So, your design team has been working all week on an awesome-looking graphical email with great eye candy that contains your calls to action. Everybody is happy with how it looks, you hit send … and it lands in a large percentage of your recipients’ junk folders where no one will see it.
Why did your carefully crafted email meet this unfortunate fate? Most likely, it was because you used all graphics and hardly any text in your mailing. And no, an opt-out link at the bottom doesn’t count as a large amount of text.
Here are three reasons to avoid image-only emails as a general rule:
1) ISPs want to see a balanced text-to-image ratio.
While there are some ISPs that are trying to scan images for certain content/keywords, most inboxes can only read text by default, meaning they can’t see your calls to action in your images. That makes these heavy graphical emails look spammy in the eyes of the ISPs. And depending on your IP reputation, the ISP may be skeptical of these emails and send them to the junk folder.
2) It makes it easy for recipients to see your calls to action.
Almost all major email clients will have images turned off by default until your recipients add you to their safe senders list or choose to allow images to be downloaded by default. And if your recipients can’t see your calls to action, why would they use the “this is not spam” feature to send your emails back to the inbox?
Also, since opens are tracked by having images turned on, if these recipients don’t download the images (which include the tracking 1x1 pixel), these opens won’t be tracked for those mailings. Remember: The more recipients are engaged with your emails, the more messages land in the inbox.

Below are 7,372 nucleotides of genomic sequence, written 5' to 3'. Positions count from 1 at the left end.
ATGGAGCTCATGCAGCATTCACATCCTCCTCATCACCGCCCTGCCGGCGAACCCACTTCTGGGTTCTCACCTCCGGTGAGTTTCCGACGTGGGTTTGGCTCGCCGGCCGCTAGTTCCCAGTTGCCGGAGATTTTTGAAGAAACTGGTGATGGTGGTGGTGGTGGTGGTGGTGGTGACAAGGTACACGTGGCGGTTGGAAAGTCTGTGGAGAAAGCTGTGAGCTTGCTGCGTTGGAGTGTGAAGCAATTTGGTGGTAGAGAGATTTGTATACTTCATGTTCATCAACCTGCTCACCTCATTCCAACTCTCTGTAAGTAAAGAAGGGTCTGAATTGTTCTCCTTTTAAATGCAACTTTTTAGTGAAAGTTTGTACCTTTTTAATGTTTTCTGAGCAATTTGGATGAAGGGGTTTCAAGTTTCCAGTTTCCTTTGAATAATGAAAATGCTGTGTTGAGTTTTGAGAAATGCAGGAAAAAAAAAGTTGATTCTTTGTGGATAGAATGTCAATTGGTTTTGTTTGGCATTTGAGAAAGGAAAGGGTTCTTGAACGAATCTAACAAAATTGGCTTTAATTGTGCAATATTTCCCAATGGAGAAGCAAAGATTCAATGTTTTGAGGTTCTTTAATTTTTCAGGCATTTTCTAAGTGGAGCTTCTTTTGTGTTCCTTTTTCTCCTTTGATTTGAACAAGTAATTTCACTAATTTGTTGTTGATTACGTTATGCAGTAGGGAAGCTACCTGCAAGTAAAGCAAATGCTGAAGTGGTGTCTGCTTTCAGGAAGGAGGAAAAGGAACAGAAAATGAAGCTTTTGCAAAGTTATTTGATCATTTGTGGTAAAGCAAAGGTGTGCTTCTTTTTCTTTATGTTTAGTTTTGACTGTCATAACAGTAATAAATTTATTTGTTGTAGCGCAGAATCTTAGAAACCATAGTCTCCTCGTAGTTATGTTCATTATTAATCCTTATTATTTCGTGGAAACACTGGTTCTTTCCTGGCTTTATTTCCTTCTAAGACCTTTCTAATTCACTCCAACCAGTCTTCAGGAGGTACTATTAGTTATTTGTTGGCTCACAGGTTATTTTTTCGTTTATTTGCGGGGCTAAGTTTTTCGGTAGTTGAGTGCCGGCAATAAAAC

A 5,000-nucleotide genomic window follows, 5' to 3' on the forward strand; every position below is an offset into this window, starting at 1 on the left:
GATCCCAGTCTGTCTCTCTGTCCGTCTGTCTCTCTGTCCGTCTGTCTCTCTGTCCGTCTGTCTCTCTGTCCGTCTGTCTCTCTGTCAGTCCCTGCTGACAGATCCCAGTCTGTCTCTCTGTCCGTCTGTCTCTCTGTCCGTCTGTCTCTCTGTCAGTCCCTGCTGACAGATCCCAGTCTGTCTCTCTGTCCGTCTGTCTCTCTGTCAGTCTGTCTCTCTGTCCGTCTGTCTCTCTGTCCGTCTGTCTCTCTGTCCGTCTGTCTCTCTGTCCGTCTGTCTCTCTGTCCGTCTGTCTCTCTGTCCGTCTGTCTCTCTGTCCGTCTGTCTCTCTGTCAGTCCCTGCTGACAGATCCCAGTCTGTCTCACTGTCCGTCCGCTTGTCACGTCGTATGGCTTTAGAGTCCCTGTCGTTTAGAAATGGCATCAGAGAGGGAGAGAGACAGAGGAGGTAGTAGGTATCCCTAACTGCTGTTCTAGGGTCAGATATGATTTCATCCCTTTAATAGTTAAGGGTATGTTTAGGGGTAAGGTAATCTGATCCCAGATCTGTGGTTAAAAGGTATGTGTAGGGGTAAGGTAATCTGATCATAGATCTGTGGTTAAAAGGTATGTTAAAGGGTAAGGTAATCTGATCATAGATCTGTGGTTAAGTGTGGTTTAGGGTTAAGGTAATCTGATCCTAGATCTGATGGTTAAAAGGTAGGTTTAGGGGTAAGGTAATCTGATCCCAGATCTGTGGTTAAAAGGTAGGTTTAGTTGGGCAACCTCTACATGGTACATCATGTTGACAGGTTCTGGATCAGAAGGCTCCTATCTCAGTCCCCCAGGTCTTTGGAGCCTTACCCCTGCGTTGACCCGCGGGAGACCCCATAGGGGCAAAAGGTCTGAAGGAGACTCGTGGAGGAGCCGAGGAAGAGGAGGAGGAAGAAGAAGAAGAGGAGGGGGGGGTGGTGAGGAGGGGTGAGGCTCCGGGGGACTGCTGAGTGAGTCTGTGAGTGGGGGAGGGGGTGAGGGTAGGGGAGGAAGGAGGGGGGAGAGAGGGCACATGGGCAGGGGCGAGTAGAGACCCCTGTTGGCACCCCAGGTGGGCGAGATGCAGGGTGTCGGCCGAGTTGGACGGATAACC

3) It helps ensure your email lands in the right place.
Text will also help ISPs like Gmail and their tabbed browsing put your mailings in the correct tab based on the content and keywords used in your mailings. And with the possibility of more ISPs shifting to similar inbox layouts and algorithms, including some text calls to action in your emails will help you stay ahead of the curve.
This doesn’t mean you can’t position your calls to action within your beautiful graphics. By all means, make your emails as visually appealing as possible, but just make sure you also put your calls to action in text so recipients can see them and then choose to download the images.
You’re probably wondering what text-to-image ratio will deliver the best deliverability and engagement. Unfortunately, there’s no clear-cut figure, as the types of emails you send will partly determine the answer. Use your marketing platform’s deliverability tools and A/B testing capabilities to test different configurations and see which mailings provide the most positive engagement.
1) “7 Tips for Designing Emails to Avoid Deliverability Issues”
2) “Blocked Prefixes and Email Deliverability: What Marketers Should Know”
3) “10 Steps to Keep Bad Email Addresses Out of Your Database”